Before Dismissal of Cardinal Müller, Pope Asked Five Pointed Questions

The following information comes from the report of a trustworthy German source,  who spoke to OnePeterFive on condition of anonymity. He quotes an eyewitness  who recently sat with Cardinal Müller at lunch in Mainz, Germany. During that meal, Cardinal Müller is alleged to have disclosed in the presence of this eyewitness certain information about his final meeting with the pope, during which he was informed that his mandate as Prefect of the CDF would not be renewed.

According to this report, Cardinal Müller was called to the Apostolic Palace on 30 June, and he thus went there with his working files, assuming that this meeting would be a usual working session. 

The pope told him, however, that he only had five questions for him:
Are you in favor of, or against, a female diaconate? “I am against it,” responded Cardinal Müller.
Are you in favor of, or against, the repeal of celibacy? “Of course I am against it,” the cardinal responded.
Are you in favor of, or against, female priests? “I am very decisively against it,” replied Cardinal Müller.
Are you willing to defend Amoris Laetitia? “As far as it is possible for me,” the Prefect of the Congregation for the Faith replied: “there still exist ambiguities.”
Are you willing to retract your complaint concerning the dismissal of three of your own employees? Cardinal Müller responded: “Holy Father, these were good, unblemished men whom I now lack, and it was not correct to dismiss them over my head, shortly before Christmas, so that they had to clear their offices by 28 December. I am missing them now.”

Thereupon the pope answered: “Good. Cardinal Müller, I only wanted to let you know that I will not extend your mandate [i.e., beyond 2 July] as the Prefect of the Congregation for the Faith.” Without any farewell or explanation, the pope left the room. Cardinal Müller at first thought that the pope left in order to fetch a token of gratitude, and thus he waited patiently. But, there was no such gift, nor even an expression of gratitude for his service. The Prefect of the Papal Household, Archbishop Georg Gänswein, then had to explain to him that the meeting was over, and that it was time for him to leave.

In an interview with German newspaper Passauer Neue Press, Müller revealed additional information that appears to support the above-described abruptness of his final meeting with the pope:

Pope Francis, Cardinal Müller said, “communicated his decision” not to renew his term “within one minute” on the last work day of his five-year-term, and did not give any reasons for it.

“This style [sic] I cannot accept,” said Müller. In dealing with employees, “the Church’s social teaching should be applied,” he added.

There is little about Müller’s dismissal from one of the Catholic Church’s most prominent ecclesiastical offices that isn’t unusual. As respected Vatican journalist Marco Tosatti noted in his important July 7 essay for First Things, Müller’s departure from the position at age 69 — well before the mandatory retirement age — was “a gesture unprecedented in the Church’s recent history.” Over the past six decades, Tosatti noted, “prefects of the Church’s most important congregation (it has been called La Suprema) have retired due to age or health reasons, or have been called, in the case of Joseph Ratzinger, to become the pope.” None during that time has suffered the indignity of simply being unceremoniously let go.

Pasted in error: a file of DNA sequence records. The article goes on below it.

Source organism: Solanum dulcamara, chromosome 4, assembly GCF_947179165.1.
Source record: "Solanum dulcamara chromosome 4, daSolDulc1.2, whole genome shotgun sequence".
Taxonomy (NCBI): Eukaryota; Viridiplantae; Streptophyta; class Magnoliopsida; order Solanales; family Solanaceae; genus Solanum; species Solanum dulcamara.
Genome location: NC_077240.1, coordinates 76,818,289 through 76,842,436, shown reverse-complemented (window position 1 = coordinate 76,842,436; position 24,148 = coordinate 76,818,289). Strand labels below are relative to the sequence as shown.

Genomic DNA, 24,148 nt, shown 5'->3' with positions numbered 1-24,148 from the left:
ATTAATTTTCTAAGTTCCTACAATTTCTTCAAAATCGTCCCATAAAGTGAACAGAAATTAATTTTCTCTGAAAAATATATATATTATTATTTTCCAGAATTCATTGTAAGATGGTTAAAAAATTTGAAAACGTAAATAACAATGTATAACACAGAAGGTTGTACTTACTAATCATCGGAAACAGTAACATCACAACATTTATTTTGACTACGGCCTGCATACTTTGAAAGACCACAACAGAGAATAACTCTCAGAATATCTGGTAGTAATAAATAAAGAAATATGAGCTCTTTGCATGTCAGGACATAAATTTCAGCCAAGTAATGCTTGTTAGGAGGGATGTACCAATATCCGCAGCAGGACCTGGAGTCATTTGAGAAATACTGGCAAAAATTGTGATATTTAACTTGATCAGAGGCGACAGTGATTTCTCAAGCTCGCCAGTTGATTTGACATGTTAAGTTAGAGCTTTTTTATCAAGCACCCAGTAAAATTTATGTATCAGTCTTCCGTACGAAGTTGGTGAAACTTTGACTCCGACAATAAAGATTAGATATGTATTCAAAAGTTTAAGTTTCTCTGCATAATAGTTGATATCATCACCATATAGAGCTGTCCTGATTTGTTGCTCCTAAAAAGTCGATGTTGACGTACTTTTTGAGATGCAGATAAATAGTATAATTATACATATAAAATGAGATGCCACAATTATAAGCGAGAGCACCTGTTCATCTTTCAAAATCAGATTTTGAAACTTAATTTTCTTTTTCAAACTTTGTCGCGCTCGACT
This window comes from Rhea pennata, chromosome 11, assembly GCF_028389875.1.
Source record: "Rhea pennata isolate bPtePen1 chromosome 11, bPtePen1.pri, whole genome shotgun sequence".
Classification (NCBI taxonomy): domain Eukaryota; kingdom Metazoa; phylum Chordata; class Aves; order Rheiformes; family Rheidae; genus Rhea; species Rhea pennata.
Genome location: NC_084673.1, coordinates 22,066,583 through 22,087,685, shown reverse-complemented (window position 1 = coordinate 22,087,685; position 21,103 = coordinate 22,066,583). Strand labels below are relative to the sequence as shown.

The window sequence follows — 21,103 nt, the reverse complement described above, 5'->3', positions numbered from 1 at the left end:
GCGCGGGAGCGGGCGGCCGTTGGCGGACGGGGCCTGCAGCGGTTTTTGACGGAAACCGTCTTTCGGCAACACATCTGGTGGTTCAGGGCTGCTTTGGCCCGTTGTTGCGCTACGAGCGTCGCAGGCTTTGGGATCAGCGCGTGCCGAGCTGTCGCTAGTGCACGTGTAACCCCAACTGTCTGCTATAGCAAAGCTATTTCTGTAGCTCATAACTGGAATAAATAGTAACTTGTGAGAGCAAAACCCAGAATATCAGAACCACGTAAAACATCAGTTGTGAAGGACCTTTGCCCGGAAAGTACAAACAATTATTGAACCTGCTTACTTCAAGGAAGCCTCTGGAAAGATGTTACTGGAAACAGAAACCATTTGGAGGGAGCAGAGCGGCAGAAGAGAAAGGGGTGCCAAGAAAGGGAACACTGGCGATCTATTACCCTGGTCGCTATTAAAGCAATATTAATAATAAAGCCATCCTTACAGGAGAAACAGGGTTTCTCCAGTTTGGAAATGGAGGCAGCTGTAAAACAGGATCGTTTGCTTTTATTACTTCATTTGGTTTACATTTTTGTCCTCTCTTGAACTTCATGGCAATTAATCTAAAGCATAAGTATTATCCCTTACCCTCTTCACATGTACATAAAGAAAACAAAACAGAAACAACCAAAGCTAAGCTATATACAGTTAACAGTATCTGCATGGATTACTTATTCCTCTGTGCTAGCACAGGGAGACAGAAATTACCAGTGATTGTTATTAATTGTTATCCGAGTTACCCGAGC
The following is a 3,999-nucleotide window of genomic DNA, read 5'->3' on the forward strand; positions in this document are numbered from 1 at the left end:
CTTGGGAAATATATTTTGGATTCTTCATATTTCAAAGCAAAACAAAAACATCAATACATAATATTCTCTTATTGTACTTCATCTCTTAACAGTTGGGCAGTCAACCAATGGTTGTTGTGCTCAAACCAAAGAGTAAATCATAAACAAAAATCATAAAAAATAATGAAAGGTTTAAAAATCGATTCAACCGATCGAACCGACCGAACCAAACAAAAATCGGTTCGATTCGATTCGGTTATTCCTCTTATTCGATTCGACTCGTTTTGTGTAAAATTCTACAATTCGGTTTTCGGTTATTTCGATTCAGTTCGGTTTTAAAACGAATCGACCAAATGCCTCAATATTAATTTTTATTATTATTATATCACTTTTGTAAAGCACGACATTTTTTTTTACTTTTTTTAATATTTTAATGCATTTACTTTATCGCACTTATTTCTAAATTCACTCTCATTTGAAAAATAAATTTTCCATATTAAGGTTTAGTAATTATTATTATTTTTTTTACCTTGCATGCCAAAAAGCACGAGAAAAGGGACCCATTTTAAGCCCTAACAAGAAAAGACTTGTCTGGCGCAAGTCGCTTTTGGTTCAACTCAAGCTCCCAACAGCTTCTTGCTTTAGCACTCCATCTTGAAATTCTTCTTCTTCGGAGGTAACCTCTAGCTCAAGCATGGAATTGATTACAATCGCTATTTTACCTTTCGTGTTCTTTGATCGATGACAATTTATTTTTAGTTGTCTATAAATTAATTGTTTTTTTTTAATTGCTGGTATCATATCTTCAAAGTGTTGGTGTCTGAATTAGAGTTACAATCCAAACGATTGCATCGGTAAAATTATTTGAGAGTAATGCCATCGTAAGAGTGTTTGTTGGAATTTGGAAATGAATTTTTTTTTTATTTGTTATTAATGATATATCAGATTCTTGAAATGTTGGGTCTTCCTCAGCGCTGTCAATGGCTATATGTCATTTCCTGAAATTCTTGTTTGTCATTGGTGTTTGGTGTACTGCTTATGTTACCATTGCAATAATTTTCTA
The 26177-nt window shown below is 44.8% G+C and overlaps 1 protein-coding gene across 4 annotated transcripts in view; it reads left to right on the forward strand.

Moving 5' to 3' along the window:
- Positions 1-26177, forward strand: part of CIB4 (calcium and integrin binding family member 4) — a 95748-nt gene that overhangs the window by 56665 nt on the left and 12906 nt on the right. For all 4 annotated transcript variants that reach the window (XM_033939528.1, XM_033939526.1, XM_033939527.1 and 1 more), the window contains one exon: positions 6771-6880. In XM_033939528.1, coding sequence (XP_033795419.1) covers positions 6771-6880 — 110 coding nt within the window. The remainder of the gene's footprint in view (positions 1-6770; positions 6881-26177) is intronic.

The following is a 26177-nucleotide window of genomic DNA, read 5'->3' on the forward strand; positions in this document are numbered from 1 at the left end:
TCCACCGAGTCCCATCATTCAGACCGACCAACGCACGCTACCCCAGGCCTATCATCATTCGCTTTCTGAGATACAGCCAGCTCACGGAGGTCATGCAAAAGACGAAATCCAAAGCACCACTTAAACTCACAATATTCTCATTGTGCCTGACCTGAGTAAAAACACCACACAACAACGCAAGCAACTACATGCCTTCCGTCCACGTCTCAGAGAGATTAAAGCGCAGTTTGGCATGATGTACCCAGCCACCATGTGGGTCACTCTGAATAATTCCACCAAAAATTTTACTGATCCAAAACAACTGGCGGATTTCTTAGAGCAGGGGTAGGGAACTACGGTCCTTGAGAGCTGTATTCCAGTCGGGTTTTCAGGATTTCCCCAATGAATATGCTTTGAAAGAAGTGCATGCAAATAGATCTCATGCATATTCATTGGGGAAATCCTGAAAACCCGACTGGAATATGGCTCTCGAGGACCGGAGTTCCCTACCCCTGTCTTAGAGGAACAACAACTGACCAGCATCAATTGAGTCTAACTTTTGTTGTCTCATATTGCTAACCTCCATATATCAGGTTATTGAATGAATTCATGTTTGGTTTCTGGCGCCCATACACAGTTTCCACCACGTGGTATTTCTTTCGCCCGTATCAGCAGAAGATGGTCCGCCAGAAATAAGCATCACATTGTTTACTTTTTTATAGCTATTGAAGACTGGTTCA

One anecdote recounted by Tosatti from his own conversations with friends of the German cardinal gives particular credence to the emerging picture that Pope Francis has long treated the prefect emeritus with contempt:

It appears that Müller experienced life under Bergoglio as a sort of Calvary. This, despite Müller’s statements—he has been a good soldier to the end, and even beyond.
The first step of Müller’s Calvary was a disconcerting episode in the middle of 2013. The cardinal was celebrating Mass in the church attached to the congregation palace, for a group of German students and scholars. His secretary joined him at the altar: “The pope wants to speak to you.” “Did you tell him I am celebrating Mass?” asked Müller. “Yes,” said the secretary, “but he says he does not mind—he wants to talk to you all the same.” The cardinal went to the sacristy. The pope, in a very bad mood, gave him some orders and a dossier concerning one of his friends, a cardinal. (This is a very delicate matter. I have sought an explanation of this incident from the official channels. Until the explanation comes, if it ever comes, I cannot give further details.) Obviously, Mūller was flabbergasted.

Like Marco Tosatti, we have sought but may never be able to provide an explanation of the incident of the five questions from official channels. We can only say that our sources are not given to idle speculation. They are confident that the events transpired as they have been described.

For now, it is enough to note that under the present circumstances, even the skeptical would have a hard time dismissing a report of such an incident. The stories coming out of the Vatican are more incredible each day — and even the worst of them seem not to merit comment — or more importantly, correction — in the eyes of Church officials.